In their Apr 9th Short Term Energy Outlook (STEO), the Energy Information Administration (EIA) forecasted America’s liquefied Natural Gas (LNG) exports will continue their growth since 2016 with three LNG export projects presently under construction beginning operations and ramping up to full production by the end of 2025.

The EIA also forecasted another factor that will support the growth of America’s Natural Gas exports, our continued pipeline growth, mainly to Mexico:

In their STEO forecast, the EIA predicts America’s net exports of Natural Gas (exports minus imports) will grow 6% to 13.6 Bcf/d in 2024 compared to 12.8 Bcf/d in 2023, and in 2025, the EIA predicts net exports will increase an additional 20% going to 16.4 Bcf/d. If the EIA is correct and America’s net exports increase from 13.6 to 16.4 Bcf/d in 2025, the net result will be a 1,022 Bcf decrease in Natural Gas supplies in 2025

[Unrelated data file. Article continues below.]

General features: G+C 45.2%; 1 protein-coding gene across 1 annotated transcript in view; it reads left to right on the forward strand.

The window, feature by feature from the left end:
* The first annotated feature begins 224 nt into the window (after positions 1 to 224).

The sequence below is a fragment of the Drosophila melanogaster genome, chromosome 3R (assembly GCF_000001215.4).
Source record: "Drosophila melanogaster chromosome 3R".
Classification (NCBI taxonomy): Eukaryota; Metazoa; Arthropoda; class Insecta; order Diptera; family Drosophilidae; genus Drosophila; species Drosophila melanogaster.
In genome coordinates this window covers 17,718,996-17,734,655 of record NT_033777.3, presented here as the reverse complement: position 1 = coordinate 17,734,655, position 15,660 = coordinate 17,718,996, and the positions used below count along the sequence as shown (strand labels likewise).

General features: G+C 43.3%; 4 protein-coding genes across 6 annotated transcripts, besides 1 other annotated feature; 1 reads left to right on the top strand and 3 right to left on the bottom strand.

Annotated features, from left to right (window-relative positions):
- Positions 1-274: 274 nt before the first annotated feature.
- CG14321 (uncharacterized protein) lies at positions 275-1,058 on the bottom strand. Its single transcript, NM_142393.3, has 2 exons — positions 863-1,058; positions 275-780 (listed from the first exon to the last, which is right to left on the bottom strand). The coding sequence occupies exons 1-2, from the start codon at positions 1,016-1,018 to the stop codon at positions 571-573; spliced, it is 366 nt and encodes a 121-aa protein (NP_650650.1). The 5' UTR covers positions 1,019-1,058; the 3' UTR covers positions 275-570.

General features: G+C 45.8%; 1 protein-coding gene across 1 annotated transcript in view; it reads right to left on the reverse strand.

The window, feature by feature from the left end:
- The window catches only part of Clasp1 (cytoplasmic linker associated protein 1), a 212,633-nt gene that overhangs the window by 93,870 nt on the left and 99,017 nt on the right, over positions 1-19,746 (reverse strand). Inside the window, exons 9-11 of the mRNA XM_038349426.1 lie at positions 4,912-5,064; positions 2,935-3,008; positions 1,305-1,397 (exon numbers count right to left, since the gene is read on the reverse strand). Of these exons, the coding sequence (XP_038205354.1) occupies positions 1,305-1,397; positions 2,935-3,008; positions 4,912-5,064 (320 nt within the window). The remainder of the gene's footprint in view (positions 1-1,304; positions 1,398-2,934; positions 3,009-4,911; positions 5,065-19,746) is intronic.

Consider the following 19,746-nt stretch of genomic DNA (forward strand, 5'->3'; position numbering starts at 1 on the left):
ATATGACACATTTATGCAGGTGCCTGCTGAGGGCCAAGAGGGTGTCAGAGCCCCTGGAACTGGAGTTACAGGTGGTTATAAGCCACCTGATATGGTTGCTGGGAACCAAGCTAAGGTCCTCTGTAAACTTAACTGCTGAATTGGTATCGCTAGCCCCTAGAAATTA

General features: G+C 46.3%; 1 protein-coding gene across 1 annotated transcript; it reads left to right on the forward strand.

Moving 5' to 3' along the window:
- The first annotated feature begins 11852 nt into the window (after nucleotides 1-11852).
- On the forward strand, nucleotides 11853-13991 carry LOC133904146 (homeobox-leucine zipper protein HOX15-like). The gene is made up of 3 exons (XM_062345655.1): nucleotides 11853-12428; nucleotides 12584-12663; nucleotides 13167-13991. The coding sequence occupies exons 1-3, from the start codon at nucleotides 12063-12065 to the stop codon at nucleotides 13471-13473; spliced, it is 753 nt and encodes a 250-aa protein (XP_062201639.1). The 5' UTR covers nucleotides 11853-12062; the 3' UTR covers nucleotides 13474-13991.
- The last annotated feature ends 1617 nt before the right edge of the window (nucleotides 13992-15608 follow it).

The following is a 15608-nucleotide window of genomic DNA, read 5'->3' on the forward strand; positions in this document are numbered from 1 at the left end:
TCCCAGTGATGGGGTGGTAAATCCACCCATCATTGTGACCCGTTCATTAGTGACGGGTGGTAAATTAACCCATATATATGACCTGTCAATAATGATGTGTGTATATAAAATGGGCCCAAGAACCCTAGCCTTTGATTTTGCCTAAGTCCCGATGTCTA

(16.4 – 13.6) = (2.8 X 365) a 1,022 Bcf

In their latest May 2nd Weekly Natural Gas Storage Report, the EIA reported we presently have a 642 Bcf surplus in storage versus the 5-year average, which is why Natural Gas is presently near its lowest prices since 2000.  

But based on the two factors discussed in today’s report, it is clear Natural Gas will be moving from supply surpluses in 2024 to supply deficits in 2025, and the Contango Market is predicting Natural Gas will respond with much higher prices in 2025 through 2027, but some of you may be tempted to delay because your local utility is presently posting low tariff rates with Natural Gas the largest source of power for the generation of electricity near a 20-year low.